In another finding, researchers showed that both mouse models had similar levels of stress-induced apoptosis or programmed cell death. While caspase-12 was previously thought to be a key mediator of endoplasmic reticulum apoptosis, the new study found that the presence or absence of caspase-12 had no effect on apoptotic sensitivity whatsoever.
Others authors of the study include Maya Saleh (currently with McGill University), Melissa K. Wolinski, Steve J. Bensinger, Patrick Fitzgerald, Nathalie Droin, Douglas R. Green (La Jolla Institute of Allergy and Immunology and St. Jude Children's Research Hospital); Donald W. Nicholson of Merck Research Laboratories, and; John C. Mathison of Scripps Research.
Scripps Research Institute
Related Sepsis Current Events and Sepsis News Articles
Targeted antibiotics may help protect against infections in men being tested for prostate cancer
A new review indicates that antimicrobial therapy given before clinicians take transrectal ultrasound-guided prostate biopsies to diagnose prostate cancer may lead to lower rates of sepsis, a potentially life-threatening infection.
Study found adding azithromycin to standard antibiotic reduced infections in C-sections
A cephalosporin antibiotic has been used as the standard to prevent infections in women undergoing cesarean delivery; however, this study looked at using azithromycin as an additional antibiotic.
Most cases of brain-damaged newborns not due to mismanaged deliveries
A study by researchers at Loyola University Medical Center and Loyola University Chicago is providing new evidence that the vast majority of babies who are born with severe brain damage are not the result of mismanaged deliveries.
Sepsis: Cell therapy to repair muscle long-term impairment
Scientists from the Institut Pasteur, Paris Descartes University, Sainte-Anne Hospital and the CNRS have recently published a paper in Nature Communications in which they reveal mayor players in the severe muscle damage caused by sepsis, or septicemia, which explains why many patients suffer debilitating muscle impairment long-term after recovery.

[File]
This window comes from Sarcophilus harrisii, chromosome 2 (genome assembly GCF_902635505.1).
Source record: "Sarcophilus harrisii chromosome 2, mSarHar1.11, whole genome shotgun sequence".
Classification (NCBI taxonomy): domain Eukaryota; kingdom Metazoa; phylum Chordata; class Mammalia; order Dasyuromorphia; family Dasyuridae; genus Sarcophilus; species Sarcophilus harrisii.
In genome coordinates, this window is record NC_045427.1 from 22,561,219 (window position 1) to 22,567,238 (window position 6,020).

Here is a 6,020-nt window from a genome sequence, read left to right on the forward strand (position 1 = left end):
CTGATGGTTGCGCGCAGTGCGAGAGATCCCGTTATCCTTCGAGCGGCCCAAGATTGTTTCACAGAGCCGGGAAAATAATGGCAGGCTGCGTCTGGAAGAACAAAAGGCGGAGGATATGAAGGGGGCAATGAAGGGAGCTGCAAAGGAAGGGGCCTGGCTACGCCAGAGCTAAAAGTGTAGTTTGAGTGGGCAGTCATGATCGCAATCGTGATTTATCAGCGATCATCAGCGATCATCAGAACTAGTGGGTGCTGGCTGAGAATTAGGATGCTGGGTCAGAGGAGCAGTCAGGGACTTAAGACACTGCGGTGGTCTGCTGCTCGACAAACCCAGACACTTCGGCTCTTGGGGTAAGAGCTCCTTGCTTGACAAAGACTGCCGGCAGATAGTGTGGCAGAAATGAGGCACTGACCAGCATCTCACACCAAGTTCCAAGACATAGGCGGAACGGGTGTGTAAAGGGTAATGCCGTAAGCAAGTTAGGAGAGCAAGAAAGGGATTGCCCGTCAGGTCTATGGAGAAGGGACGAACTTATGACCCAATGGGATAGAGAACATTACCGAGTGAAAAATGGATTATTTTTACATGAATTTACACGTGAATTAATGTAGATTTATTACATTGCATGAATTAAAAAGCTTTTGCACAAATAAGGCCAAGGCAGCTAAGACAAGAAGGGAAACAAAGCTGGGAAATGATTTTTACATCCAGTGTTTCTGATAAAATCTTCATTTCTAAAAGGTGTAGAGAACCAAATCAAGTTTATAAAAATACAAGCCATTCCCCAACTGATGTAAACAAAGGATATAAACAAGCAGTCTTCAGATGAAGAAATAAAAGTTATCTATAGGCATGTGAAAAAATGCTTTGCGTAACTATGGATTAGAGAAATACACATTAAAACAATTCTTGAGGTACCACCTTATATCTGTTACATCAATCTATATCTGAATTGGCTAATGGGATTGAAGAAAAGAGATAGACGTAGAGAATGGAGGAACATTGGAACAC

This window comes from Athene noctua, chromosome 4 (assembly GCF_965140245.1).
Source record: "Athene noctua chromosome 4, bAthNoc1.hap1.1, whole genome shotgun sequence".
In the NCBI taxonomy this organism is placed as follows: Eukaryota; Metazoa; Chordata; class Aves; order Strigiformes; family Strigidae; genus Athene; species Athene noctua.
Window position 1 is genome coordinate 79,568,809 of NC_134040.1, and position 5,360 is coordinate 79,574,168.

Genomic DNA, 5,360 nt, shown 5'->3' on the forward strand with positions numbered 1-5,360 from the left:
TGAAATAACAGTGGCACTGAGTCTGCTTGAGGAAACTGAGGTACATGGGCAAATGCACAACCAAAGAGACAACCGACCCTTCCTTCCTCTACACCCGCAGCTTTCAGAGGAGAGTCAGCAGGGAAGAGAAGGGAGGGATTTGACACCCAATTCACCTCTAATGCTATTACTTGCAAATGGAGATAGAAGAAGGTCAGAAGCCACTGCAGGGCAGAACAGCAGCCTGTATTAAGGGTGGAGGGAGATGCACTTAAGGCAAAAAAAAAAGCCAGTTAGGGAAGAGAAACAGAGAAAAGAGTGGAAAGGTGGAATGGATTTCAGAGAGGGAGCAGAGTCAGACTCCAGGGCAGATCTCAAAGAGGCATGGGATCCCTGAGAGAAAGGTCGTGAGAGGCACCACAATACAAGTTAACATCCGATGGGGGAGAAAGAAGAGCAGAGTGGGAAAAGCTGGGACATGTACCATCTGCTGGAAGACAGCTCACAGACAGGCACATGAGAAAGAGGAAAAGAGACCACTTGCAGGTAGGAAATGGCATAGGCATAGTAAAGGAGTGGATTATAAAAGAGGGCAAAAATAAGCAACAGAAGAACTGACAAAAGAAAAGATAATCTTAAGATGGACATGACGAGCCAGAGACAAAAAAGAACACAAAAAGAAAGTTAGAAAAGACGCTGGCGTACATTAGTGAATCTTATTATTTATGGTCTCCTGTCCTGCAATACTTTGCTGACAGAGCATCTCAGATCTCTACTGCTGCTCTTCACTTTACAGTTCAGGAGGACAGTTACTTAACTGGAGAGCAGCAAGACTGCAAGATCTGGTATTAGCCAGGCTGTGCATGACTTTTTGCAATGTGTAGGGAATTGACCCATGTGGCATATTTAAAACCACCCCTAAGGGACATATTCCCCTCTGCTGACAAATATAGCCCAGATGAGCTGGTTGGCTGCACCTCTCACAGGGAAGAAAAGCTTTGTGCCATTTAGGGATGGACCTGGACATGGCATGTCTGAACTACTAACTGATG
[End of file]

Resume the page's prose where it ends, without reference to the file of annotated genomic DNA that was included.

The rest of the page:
Rapid molecular assay may help diagnose sepsis
Measuring the levels of RNA biomarkers in blood may help quickly differentiate sepsis from infection-negative systemic inflammation, according to research published this week in PLOS Medicine.
Aspirin targets key protein in neurodegenerative diseases
A new study finds that a component of aspirin binds to an enzyme called GAPDH, which is believed to play a major role in neurodegenerative diseases, including Alzheimer's, Parkinson's and Huntington's diseases.
New gene a key to fighting sepsis
Scientists have identified a gene that could potentially open the door for the development of new treatments of the lethal disease sepsis.
Advances made against the deadly infection complication, sepsis
Sepsis is an inflammatory response to infection that's known to develop in hospital settings and can turn deadly when it's not discovered early on.
Early ID of physiological deterioration and appropriate care improves sepsis outcomes
Researchers from Brooke Army Medical Center in San Antonio, Texas, evaluated the rapid response system (RRS) training program on call rates and code blue events and found significant improvements were made in staff awareness and patient outcomes.
Sepsis and shock response team in the ED reduces mortality
Researchers from Mayo Clinic in Jacksonville, Florida, formed a multidisciplinary sepsis and shock response team (SSRT) to help alert emergency department providers when these disorders are suspected.
More Sepsis Current Events and Sepsis News Articles